# Dirichlet boundary condition

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In mathematics, the Dirichlet (or first-type) boundary condition is a type of boundary condition, named after Peter Gustav Lejeune Dirichlet (1805–1859).[1] When imposed on an ordinary or a partial differential equation, it specifies the values that a solution needs to take on along the boundary of the domain.

The question of finding solutions to such equations is known as the Dirichlet problem. In engineering applications, a Dirichlet boundary condition may also be referred to as a fixed boundary condition.

## Examples

### ODE

For an ordinary differential equation, for instance:

$y'' + y = 0~$

the Dirichlet boundary conditions on the interval $[a, \, b]$ take the form:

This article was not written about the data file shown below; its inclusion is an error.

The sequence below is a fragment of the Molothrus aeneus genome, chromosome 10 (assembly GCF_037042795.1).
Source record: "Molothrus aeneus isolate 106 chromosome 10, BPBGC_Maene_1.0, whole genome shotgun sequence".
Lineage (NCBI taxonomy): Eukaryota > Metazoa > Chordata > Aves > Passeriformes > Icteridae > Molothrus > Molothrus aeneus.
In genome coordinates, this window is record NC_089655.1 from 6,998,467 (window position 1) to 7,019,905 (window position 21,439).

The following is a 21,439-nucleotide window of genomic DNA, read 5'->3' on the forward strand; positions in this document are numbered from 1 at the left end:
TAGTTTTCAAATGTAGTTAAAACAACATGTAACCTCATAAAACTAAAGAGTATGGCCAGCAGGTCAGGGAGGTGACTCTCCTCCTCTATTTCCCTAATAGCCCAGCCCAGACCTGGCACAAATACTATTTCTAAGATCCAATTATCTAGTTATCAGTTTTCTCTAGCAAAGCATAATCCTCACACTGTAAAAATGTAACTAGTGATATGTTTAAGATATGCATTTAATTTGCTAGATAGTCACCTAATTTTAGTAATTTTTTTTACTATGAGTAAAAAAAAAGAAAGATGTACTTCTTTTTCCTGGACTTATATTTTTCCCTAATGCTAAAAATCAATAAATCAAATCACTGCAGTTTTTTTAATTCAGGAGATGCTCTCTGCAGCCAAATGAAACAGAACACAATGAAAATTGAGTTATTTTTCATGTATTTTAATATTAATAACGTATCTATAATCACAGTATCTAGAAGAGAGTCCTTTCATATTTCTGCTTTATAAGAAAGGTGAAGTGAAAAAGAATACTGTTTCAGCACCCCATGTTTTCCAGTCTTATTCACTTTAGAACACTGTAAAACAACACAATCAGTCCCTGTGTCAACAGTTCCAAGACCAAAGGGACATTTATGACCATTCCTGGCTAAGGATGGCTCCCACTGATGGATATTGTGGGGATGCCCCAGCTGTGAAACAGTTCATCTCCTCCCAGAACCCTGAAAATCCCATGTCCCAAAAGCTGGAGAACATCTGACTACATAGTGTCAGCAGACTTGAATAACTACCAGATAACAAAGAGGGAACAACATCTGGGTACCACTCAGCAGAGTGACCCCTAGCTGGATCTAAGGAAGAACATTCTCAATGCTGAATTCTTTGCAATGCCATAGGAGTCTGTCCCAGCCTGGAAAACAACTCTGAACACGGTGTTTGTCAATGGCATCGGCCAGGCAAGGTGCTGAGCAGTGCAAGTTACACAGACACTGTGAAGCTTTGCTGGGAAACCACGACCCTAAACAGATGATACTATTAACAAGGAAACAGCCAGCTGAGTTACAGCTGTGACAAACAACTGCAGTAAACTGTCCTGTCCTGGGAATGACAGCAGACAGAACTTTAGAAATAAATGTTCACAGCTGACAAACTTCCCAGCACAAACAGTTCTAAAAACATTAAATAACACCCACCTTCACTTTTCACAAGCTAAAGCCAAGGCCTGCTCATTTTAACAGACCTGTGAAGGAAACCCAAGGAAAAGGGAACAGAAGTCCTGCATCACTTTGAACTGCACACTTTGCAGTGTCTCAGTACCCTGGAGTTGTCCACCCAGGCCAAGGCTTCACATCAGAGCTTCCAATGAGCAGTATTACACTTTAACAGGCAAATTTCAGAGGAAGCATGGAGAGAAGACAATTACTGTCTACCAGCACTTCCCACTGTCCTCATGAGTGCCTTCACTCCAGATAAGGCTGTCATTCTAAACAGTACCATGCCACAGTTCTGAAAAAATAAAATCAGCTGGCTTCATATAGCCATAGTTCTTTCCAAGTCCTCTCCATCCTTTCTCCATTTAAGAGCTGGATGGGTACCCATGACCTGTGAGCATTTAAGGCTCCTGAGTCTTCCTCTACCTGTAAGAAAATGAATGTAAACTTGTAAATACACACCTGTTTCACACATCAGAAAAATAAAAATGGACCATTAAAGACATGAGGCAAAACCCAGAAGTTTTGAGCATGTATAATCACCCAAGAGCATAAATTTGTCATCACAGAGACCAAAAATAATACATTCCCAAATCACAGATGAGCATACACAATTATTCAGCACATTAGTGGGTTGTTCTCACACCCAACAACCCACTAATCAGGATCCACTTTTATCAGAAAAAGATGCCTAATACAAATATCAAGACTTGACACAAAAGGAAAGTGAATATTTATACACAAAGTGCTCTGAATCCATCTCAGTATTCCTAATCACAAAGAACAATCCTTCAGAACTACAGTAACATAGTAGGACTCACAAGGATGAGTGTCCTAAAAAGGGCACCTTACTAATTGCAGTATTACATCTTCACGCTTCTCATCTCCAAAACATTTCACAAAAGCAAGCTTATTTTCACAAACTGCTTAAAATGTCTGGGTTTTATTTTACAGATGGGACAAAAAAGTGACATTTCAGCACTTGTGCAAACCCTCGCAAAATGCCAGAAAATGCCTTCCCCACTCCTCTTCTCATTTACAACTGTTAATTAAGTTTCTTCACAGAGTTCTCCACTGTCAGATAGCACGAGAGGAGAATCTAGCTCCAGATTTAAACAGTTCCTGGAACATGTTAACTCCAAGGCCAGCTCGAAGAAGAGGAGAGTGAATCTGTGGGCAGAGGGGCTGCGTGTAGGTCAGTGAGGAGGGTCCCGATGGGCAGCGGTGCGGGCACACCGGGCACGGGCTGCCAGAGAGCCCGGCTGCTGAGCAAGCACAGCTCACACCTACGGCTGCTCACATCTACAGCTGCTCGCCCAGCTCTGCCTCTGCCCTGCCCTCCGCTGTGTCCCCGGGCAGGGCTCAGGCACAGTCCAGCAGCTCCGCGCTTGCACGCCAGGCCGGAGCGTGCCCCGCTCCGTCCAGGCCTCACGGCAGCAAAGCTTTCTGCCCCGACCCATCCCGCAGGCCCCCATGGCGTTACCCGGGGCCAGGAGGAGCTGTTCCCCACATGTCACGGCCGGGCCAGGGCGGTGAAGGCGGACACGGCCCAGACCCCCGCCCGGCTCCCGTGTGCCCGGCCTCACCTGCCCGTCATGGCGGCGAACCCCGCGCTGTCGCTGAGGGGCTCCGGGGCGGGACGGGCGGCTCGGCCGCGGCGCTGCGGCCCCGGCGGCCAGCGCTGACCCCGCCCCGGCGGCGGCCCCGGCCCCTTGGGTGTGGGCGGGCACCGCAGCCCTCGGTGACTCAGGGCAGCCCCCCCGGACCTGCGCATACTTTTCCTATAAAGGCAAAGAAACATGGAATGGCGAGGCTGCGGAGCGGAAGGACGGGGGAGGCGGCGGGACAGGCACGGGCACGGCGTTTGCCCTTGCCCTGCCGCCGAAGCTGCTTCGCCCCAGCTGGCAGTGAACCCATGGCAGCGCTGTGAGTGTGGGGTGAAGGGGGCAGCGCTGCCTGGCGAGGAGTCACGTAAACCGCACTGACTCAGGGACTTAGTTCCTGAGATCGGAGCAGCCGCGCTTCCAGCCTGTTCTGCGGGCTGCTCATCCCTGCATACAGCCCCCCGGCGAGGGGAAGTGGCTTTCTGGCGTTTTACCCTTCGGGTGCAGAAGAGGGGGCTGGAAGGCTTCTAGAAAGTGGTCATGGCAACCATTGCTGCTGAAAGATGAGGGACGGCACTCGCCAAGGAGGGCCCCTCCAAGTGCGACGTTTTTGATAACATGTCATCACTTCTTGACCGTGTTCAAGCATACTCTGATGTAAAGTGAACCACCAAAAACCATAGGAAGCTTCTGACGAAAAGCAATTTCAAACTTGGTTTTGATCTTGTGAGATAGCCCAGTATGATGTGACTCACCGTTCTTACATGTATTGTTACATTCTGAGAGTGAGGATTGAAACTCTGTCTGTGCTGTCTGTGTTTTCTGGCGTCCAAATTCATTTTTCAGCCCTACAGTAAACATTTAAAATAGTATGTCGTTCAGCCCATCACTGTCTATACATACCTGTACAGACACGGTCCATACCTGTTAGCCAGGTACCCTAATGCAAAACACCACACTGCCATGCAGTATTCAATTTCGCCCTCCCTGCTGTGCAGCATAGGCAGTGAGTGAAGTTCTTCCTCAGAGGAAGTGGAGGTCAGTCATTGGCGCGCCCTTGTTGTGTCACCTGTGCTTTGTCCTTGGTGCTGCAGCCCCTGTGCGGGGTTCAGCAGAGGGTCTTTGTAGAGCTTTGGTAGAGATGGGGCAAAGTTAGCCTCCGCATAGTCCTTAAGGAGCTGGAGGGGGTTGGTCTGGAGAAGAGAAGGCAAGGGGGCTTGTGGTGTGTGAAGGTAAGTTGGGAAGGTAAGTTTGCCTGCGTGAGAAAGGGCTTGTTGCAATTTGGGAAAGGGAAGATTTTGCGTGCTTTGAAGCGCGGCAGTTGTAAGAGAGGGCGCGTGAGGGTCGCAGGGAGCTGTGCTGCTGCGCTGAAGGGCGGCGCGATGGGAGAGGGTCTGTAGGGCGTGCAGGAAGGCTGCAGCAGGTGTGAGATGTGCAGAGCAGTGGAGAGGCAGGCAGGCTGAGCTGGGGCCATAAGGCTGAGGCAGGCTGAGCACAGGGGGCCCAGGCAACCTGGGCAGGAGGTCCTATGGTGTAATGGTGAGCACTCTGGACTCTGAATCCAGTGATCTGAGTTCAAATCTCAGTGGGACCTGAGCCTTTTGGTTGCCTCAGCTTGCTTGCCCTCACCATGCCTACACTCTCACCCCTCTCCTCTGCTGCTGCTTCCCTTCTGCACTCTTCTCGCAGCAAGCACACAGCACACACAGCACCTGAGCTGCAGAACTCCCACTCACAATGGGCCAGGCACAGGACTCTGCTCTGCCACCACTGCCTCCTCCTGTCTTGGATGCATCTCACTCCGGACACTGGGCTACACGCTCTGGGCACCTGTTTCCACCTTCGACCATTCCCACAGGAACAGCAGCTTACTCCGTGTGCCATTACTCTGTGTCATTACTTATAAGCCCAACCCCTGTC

$y(a)= \alpha \ \text{and} \ y(b) = \beta$

where $\alpha$ and $\beta$ are given numbers.

### PDE

For a partial differential equation, for instance:

$\nabla^2 y + y = 0$

where $\nabla^2$ denotes the Laplacian, the Dirichlet boundary conditions on a domain $\Omega \subset \mathbb{R}^n$ take the form:

$y(x) = f(x) \quad \forall x \in \partial\Omega$

where f is a known function defined on the boundary $\partial\Omega$.

### Engineering applications

For example, the following would be considered Dirichlet boundary conditions:

## Other boundary conditions

Many other boundary conditions are possible, including the Cauchy boundary condition and the mixed boundary condition. The latter is a combination of the Dirichlet and Neumann conditions.